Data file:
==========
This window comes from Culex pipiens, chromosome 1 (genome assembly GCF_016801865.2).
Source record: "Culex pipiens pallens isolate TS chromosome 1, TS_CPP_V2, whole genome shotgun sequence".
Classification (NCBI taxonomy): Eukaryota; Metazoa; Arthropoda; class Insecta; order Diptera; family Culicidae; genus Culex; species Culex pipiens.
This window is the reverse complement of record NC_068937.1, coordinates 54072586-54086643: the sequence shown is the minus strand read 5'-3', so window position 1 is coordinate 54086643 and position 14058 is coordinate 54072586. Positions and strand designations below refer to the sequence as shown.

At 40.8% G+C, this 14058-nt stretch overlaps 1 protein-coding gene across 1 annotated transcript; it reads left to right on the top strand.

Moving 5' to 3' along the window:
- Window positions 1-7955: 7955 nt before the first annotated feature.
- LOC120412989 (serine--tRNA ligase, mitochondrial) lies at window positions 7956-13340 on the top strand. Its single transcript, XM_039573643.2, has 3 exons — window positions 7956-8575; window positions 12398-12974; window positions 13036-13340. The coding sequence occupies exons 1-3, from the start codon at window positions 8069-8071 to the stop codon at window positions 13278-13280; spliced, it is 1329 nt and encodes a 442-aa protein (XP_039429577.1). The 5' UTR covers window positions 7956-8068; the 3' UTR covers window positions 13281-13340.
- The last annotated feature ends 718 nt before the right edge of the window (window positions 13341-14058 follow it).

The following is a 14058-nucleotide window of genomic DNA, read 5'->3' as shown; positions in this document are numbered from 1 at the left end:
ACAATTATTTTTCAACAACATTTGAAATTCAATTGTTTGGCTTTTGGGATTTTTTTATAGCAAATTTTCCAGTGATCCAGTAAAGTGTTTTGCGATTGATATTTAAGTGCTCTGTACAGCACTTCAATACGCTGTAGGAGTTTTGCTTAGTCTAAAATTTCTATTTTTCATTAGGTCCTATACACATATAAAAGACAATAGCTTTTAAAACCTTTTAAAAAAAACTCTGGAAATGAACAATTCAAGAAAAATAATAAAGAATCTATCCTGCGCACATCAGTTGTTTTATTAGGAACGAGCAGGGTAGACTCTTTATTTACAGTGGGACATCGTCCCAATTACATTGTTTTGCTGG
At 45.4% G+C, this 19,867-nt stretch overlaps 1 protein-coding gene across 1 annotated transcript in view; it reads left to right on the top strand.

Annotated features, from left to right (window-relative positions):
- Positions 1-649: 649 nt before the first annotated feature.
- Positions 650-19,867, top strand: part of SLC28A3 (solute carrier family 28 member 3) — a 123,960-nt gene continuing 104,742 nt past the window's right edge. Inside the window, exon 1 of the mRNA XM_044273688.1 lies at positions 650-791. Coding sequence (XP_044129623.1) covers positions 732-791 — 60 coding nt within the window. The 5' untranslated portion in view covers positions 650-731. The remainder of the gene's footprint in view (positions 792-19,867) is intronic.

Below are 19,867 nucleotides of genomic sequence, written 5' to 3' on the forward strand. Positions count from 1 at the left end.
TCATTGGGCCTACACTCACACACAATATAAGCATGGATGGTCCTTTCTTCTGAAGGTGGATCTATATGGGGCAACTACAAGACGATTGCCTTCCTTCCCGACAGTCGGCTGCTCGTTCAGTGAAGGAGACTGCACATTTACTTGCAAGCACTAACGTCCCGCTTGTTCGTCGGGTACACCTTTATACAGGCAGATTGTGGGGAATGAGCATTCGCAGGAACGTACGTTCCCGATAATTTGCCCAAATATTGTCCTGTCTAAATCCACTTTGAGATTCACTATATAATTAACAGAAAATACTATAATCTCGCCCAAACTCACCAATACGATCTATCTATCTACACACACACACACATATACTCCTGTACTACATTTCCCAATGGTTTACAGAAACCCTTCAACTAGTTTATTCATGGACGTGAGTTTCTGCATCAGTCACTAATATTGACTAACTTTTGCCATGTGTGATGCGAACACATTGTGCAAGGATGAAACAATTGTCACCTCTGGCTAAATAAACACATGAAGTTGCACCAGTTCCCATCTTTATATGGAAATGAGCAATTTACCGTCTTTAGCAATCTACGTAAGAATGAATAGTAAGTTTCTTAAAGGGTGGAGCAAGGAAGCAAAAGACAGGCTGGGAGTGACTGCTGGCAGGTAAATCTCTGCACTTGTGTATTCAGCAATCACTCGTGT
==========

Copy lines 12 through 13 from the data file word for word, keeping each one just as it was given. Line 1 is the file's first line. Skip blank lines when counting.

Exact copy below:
At 45.4% G+C, this 19,867-nt stretch overlaps 1 protein-coding gene across 1 annotated transcript in view; it reads left to right on the top strand.

Annotated features, from left to right (window-relative positions):